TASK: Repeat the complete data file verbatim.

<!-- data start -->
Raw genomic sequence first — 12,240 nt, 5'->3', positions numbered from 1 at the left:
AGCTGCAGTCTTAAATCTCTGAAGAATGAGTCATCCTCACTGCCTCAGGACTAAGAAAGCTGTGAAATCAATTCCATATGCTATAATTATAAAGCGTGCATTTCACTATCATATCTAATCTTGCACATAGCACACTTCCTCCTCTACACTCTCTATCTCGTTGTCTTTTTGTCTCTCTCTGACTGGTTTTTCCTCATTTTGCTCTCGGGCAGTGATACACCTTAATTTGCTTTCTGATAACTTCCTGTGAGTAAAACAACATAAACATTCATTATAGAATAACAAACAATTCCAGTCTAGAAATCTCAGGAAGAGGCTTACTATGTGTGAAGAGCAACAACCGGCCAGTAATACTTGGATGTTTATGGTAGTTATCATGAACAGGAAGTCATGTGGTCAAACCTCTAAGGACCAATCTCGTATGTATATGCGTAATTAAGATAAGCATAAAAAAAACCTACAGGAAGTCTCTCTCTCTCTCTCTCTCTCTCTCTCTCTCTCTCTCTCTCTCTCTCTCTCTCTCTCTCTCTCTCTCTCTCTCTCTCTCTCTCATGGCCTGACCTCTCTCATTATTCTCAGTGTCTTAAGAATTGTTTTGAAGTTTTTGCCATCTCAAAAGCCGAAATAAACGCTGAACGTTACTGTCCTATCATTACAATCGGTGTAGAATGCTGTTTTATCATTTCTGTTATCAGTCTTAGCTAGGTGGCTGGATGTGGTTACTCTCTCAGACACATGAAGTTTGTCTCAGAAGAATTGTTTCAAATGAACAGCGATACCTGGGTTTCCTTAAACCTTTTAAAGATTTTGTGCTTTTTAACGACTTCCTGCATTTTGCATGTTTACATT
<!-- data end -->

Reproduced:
Raw genomic sequence first — 12,240 nt, 5'->3', positions numbered from 1 at the left:
AGCTGCAGTCTTAAATCTCTGAAGAATGAGTCATCCTCACTGCCTCAGGACTAAGAAAGCTGTGAAATCAATTCCATATGCTATAATTATAAAGCGTGCATTTCACTATCATATCTAATCTTGCACATAGCACACTTCCTCCTCTACACTCTCTATCTCGTTGTCTTTTTGTCTCTCTCTGACTGGTTTTTCCTCATTTTGCTCTCGGGCAGTGATACACCTTAATTTGCTTTCTGATAACTTCCTGTGAGTAAAACAACATAAACATTCATTATAGAATAACAAACAATTCCAGTCTAGAAATCTCAGGAAGAGGCTTACTATGTGTGAAGAGCAACAACCGGCCAGTAATACTTGGATGTTTATGGTAGTTATCATGAACAGGAAGTCATGTGGTCAAACCTCTAAGGACCAATCTCGTATGTATATGCGTAATTAAGATAAGCATAAAAAAAACCTACAGGAAGTCTCTCTCTCTCTCTCTCTCTCTCTCTCTCTCTCTCTCTCTCTCTCTCTCTCTCTCTCTCTCTCTCTCTCTCTCTCTCTCTCTCATGGCCTGACCTCTCTCATTATTCTCAGTGTCTTAAGAATTGTTTTGAAGTTTTTGCCATCTCAAAAGCCGAAATAAACGCTGAACGTTACTGTCCTATCATTACAATCGGTGTAGAATGCTGTTTTATCATTTCTGTTATCAGTCTTAGCTAGGTGGCTGGATGTGGTTACTCTCTCAGACACATGAAGTTTGTCTCAGAAGAATTGTTTCAAATGAACAGCGATACCTGGGTTTCCTTAAACCTTTTAAAGATTTTGTGCTTTTTAACGACTTCCTGCATTTTGCATGTTTACATT